Survival Seeds Bank – Save Money By Making Your Own

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It seems that everywhere you look, someone is offering Survival Seeds or a “Survival Seed Bank” for sale. I don’t know which is more unbelievable. The prices they’re asking for these Survival Seeds or the Survival Seed Banks or that there are actually people willing to pay the asking price! Many of these offers don’t have $10 worth of seeds in them and they’re being sold for $50 to $150!

Buying and storing seeds for survival is not hard and not expensive, certainly not as expensive as some of the survival seed packs being offered on the Internet.

How To Make Your Own Survival Seed Bank

First off, you want to use only heirloom seeds, not hybrid seeds. Heirloom seeds are open pollinated. You will get the same type of plant year after year by saving the seeds. With hybrid seeds, the plants are derived from two different plant varieties. The problem with seeds from hybrids is that when you save the seeds and replant them, you typically get one variety and not the other. That is, if you even get anything from the hybrid seeds.

You can find good quality heirloom seeds on the Internet. Several places that I re3commend are Heirloom Seeds, Baker Creek and Victory Seeds. Another good source of heirloom seeds is Seed Savers. Seed Savers is an exchange where people can share and trade heirloom seeds.

Before you start ordering any kind of seeds, sit down and figure out which varieties you want to plant and which ones you may want to plant in the future. Make a list before you start shopping for seeds.

For example, here are the seeds I buy, plant and put back in my seed bank.

  • Corn (sweet and field varieties)
  • Beans (pole, green and pinto)
  • Tomatoes (southern varieties that do well in the heat)
  • Onions (bulb and green type)
  • Potatoes (I prefer the red and Yukon golds)
  • Okra
  • Radish
  • Peas
  • Cucumbers (pickling and slicers)
  • Melons (watermelon, cantaloupe)
  • Peppers
  • Greens (spinach, turnip, etc)

The seeds that you’ll want to fit your situation will probably be different, but at least this will give you an idea of what types I put back. Make sure that you’ve actually grown the variety in your area to ensure that it grows well in your local climate. Here in the South, many Tomato varieties don’t handle our heat well, so we have to be selective in what we plant. For example, the heirloom variety Brandywines are great tomatoes but they don’t tolerate the heat near as well as Arkansas Travelers. So which one do you think I plant and put back the most of? You guessed it, the Travelers!

Now that you have your own list of heirloom seeds made out, go shopping. Depending on the variety, I try to buy all my seeds in bulk. I like to have at least several hundred seeds of each type in my bank at any one time. I will also add seeds throughout the early Spring as they become available and I also add some of my own seeds that I saved.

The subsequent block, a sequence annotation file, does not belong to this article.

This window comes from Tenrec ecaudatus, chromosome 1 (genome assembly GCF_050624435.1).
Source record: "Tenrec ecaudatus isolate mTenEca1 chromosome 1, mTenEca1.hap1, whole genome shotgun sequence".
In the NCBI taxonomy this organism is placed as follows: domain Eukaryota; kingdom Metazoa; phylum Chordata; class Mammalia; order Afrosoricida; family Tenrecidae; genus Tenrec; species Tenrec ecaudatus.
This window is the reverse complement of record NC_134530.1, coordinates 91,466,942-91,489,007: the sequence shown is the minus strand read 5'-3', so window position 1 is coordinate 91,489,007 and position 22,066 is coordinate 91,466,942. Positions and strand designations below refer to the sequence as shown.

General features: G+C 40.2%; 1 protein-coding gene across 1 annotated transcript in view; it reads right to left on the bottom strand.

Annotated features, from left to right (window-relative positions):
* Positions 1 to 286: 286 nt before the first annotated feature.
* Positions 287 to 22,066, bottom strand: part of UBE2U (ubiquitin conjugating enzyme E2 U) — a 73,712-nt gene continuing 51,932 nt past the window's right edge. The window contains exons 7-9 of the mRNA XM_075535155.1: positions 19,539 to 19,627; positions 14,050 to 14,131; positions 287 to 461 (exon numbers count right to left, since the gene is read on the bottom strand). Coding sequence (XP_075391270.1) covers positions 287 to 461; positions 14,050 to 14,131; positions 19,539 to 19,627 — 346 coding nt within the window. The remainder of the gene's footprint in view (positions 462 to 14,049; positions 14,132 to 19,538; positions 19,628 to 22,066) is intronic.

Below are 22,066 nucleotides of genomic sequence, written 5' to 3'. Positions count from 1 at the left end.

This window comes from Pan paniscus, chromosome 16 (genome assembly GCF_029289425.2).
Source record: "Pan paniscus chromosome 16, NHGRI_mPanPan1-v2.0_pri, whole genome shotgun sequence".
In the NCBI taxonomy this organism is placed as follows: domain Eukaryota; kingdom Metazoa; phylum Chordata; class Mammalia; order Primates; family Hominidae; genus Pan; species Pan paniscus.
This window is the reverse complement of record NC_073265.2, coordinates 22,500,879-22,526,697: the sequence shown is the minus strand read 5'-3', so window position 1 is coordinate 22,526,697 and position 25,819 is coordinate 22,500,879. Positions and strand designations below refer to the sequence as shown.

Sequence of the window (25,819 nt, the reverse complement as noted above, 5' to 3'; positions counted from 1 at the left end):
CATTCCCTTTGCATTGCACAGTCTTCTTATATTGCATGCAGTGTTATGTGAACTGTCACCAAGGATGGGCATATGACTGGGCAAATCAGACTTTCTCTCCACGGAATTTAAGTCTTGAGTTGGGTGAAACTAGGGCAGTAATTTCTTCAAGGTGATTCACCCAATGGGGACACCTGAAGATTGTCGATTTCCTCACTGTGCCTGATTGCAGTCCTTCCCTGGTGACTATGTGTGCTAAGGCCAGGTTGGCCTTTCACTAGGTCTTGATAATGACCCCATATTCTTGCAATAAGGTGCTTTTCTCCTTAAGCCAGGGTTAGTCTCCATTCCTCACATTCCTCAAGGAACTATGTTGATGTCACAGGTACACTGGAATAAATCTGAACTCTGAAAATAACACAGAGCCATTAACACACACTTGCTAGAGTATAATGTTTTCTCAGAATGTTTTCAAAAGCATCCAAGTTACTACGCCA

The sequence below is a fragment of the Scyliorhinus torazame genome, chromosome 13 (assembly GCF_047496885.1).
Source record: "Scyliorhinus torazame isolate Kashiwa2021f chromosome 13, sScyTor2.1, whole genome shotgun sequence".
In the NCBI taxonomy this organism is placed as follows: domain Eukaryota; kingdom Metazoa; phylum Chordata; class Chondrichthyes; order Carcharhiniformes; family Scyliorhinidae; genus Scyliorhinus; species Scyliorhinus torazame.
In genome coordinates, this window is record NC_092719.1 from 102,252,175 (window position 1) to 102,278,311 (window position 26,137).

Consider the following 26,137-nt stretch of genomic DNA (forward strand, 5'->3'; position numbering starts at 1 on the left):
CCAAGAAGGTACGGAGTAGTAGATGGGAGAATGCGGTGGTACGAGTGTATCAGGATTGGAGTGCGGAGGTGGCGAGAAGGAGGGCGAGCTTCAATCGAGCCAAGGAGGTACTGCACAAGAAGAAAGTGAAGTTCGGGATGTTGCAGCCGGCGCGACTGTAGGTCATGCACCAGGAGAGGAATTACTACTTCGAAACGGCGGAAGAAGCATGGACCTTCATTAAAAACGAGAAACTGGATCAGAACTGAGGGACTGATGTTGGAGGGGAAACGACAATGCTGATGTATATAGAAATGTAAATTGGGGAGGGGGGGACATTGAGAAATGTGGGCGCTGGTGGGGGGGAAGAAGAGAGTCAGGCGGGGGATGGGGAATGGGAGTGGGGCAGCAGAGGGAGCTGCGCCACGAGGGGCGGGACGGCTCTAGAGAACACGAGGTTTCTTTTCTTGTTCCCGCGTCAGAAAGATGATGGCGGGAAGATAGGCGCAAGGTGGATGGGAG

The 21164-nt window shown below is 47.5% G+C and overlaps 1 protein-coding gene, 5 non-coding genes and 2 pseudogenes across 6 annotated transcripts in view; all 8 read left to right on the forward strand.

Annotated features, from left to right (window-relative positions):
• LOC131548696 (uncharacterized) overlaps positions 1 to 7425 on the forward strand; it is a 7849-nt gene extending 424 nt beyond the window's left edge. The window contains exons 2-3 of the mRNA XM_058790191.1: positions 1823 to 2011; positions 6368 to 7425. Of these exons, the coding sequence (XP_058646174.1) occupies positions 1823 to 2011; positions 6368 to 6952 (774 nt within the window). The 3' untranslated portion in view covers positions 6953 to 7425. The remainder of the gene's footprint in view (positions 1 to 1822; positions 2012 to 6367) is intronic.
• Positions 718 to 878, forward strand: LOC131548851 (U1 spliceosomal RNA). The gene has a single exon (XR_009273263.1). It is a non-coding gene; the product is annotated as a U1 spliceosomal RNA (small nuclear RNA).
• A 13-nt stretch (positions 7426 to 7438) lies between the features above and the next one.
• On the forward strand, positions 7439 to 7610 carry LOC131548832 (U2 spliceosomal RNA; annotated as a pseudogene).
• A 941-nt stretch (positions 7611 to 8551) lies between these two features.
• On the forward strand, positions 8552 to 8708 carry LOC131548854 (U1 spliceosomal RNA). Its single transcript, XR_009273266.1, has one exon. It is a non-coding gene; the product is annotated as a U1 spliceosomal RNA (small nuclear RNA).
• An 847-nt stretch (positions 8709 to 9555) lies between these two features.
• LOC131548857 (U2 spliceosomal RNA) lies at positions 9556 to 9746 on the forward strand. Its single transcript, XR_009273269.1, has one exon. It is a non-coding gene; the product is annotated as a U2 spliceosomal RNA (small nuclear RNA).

By saving seeds this way, you’ll soon find out that your survival seed bank grows quickly!

How To Make a Survival Seed Bank

Now let’s say that you have your survival seeds and you want to start your seed bank. I personally do not like to store seeds in the packets they come in, but I have done it without any ill effects. I normally put them into a plastic bag, put a label into the bag with the name of the plant and date I put them in and then vacuum seal the bag. Once I have a good variety of seeds, I will then store them in several manners.

My favorite way is to put all the vacuum packed seeds into a mylar bag and seal it. Once that bag is sealed, I then put it into a plastic bucket (2 gallon or larger) or a PVC pipe sealed at both ends (one end with a threaded cap seal).

Another way I store my seeds after I’ve vacuumed packed them is in a surplus ammo can with a good tight seal. These are normally seeds stored away from my home in remote locations that I can retrieve at a later date if I need them.

If this all seems over kill, just remember, moisture and air are your seeds enemy. Once your seeds get soaked, you’ll need to plant them right away or risk damage. Some may be okay by drying them quickly, but then again, you’re not generally around when your stored seeds become water logged!

Why Store Survival Seeds?

Many people question why anyone needs to store seeds for survival. If you find yourself asking this, you need to do some more research on hybrid seeds. I’ll just quickly give you my opinion here.

First, many genetically enhanced hybrid seeds produce great food. But I’m not real big on genetically enhanced anything and I prefer food from good ole heirloom seeds.

Some will argue that food from genetically enhanced food is not as good for you as food grown from heirloom seeds. I don’t know this to be true and have never read any hardcore evidence supporting this theory.

I know this to be true of many varieties. Heirloom seeds produced vegetables taste better than vegetables grown from hybrid seeds. This is true for Tomatoes, Melons, Corn and others.

Some also point out the controversy behind the so called Terminator Seeds or GURT seeds. These seeds are designed to be sterile and not reproduce. Although I can find nothing saying these seeds have ever been sold commercially, there’s always the thought in the back of some people’s mind.

So before you shell out big money for a survival seed bank or small packets of vacuum packed survival seeds, save yourself a lot of money and do it yourself. You’ll save money and come away with a lot more seeds for the money!

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